However, in the past month, outlets such as AL.com have uncovered that ending UAB football was actually decided before the 2014 season was a few games old and that the motives behind the decision may have stemmed from old grudges by members of the Board of Trustees.
No matter what success the football program was having on the field and the increased attention and support off it, football never stood a chance, which was most disheartening to people like Craft, a lawyer who has dedicated his efforts to bringing the program back.
“You know, the way that it happened, it was extremely difficult,” Craft said. “No one was given a chance to help. We really felt we were finally on solid ground with great leadership from (coach) Bill Clark. Our attendance was up over 100 percent. Donations were up, we were bowl eligible and it was just such a different vibe around the program. Kind of like what we had in the early years, in the late 90s and early 2000s when we were beating programs like TCU and Baylor and Mississippi State. It was a great vibe and it felt like we were turning a corner. And then all of a sudden out of the blue to have our president pull the plug and now to find out that it was premeditated and done without any input from the alumni or the business community was really disheartening.”
The UAB Football Foundation has helped create a task force, an idea that was actually sparked before the official disbanding announcement, to see exactly how much it would cost to bring back and ultimately sustain UAB football. A website called freeUAB.com was created to educate people about the process that led to the disbandment of the program and ways to help reinstate it. The UAB National Alumni Society has asked its members to attend a special meeting in May that will discuss releasing a statement calling for the immediate reinstatement of football, rifle and bowling.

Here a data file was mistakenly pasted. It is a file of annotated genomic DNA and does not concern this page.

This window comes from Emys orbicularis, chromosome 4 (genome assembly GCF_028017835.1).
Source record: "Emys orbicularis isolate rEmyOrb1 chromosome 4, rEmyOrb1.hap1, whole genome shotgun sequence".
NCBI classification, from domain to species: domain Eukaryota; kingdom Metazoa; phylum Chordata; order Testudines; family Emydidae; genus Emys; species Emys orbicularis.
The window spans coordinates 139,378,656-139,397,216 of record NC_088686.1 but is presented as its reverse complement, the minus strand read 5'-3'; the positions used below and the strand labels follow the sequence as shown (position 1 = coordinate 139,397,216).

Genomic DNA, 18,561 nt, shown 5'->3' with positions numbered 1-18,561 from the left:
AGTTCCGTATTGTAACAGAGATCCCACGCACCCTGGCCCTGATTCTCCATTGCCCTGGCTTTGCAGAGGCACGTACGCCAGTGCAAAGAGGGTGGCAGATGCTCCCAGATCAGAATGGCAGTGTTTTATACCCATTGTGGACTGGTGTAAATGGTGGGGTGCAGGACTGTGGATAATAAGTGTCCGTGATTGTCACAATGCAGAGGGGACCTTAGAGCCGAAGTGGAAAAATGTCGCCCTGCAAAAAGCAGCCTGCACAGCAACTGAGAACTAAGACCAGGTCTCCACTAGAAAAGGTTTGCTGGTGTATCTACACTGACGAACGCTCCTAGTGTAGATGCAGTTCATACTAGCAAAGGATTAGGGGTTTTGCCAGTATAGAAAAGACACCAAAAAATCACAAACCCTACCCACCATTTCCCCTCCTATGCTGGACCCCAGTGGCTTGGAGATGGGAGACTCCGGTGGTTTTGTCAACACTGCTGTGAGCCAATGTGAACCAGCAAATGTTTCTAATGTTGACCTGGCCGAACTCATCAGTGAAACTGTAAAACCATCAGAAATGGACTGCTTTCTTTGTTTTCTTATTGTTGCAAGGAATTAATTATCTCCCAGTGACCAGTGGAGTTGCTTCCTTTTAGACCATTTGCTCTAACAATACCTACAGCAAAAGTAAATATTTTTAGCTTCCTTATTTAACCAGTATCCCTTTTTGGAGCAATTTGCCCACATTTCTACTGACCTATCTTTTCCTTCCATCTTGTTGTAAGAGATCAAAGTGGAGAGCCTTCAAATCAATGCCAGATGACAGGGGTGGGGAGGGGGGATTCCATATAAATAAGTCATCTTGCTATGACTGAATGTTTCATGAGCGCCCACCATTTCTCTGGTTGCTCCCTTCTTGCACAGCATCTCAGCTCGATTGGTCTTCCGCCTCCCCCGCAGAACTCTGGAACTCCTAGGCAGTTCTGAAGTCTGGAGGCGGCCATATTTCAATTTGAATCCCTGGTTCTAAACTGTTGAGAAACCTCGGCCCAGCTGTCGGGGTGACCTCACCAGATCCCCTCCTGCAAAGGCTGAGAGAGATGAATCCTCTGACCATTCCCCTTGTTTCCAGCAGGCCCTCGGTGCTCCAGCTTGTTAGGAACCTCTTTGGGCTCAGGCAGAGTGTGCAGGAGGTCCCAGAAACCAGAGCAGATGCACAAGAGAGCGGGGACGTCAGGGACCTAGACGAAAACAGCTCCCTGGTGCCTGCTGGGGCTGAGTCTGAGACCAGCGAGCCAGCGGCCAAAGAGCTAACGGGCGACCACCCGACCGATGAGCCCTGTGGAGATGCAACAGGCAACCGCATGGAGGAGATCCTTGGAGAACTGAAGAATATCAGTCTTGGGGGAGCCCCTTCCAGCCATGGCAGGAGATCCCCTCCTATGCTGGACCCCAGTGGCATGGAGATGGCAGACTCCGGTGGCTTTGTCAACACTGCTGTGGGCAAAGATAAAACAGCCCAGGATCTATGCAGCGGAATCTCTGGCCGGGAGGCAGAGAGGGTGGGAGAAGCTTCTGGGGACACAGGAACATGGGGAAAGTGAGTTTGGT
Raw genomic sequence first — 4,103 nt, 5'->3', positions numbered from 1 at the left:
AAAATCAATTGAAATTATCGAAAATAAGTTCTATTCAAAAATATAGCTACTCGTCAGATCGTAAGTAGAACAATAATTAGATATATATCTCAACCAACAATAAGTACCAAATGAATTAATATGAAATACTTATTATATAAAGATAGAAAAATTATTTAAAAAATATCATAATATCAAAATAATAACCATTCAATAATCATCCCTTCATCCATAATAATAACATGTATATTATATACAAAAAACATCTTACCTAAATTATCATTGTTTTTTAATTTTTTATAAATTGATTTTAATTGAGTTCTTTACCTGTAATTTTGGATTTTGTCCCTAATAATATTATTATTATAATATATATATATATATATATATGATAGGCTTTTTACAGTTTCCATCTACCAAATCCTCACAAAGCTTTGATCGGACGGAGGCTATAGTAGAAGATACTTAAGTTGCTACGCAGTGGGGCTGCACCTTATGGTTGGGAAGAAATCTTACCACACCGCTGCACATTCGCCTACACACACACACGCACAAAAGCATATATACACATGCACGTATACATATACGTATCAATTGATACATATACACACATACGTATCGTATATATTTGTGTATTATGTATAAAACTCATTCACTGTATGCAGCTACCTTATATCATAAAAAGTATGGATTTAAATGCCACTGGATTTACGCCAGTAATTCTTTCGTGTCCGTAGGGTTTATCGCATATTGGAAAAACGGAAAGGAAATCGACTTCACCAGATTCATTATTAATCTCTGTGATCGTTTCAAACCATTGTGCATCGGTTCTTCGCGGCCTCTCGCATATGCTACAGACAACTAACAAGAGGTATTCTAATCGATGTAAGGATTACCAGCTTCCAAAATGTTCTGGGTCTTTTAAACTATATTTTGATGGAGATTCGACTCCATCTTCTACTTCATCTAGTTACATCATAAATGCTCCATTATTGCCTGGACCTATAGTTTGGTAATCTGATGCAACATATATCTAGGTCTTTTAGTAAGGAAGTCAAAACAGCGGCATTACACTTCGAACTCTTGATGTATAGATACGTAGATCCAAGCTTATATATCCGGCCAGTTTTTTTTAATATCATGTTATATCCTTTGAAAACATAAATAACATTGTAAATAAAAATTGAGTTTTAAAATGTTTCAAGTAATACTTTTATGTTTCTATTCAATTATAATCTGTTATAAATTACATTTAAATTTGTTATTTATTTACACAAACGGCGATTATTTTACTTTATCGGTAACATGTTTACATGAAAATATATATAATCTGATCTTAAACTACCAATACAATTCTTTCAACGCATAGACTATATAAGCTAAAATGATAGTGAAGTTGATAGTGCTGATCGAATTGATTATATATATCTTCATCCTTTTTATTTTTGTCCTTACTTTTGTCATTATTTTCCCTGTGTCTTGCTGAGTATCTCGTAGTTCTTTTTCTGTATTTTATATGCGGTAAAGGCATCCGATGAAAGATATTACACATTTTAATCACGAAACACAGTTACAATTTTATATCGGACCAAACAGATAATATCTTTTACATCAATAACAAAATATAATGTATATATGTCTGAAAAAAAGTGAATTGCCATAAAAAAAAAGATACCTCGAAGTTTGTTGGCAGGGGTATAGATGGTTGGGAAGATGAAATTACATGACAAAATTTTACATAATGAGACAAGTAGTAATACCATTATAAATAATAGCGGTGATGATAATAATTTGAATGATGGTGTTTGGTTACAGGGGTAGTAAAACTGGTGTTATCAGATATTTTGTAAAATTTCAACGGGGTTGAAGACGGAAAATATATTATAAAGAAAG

Players like recently departed kicker Ty Long said he and his teammates who are working toward professional careers are constantly asked by NFL scouts about what happened at UAB. Long said he’s eager to share the story and hopes that the Blazers can continue to be represented in the NFL.
“For us guys trying for the next level, it’s hard for us,” Long told Yahoo Sports. “Everywhere we go, the scouts we talk to, one of the first questions is, ‘What happened?’ In some ways it’s always on our minds because we’re always asked about it. All we’re trying to do is keep playing as long as we can to keep the Blazers in the NFL. If we’re still playing, we’re still on people’s minds. That’s what we’re trying to do. Let no one forget about us.”
Former players know that one game on a spring Saturday isn’t going to change the perception of UAB football, but Craft hopes keeping it in the spotlight will continue to help the cause. He’s confident that with the support the program is already receiving, he and others can make a case to bring UAB football back for 2016.
As for Evans, he hopes this game becomes a mainstay and a way to give back to a program that gave him so much.
“I think we should do this every year,” Evans said. “We have no history at UAB because of everything that’s taken place. And we need to establish a history for ourselves as far as these games and start doing things through our alumni association. We need to get the ball rolling ourselves if we want football back and really get behind it.”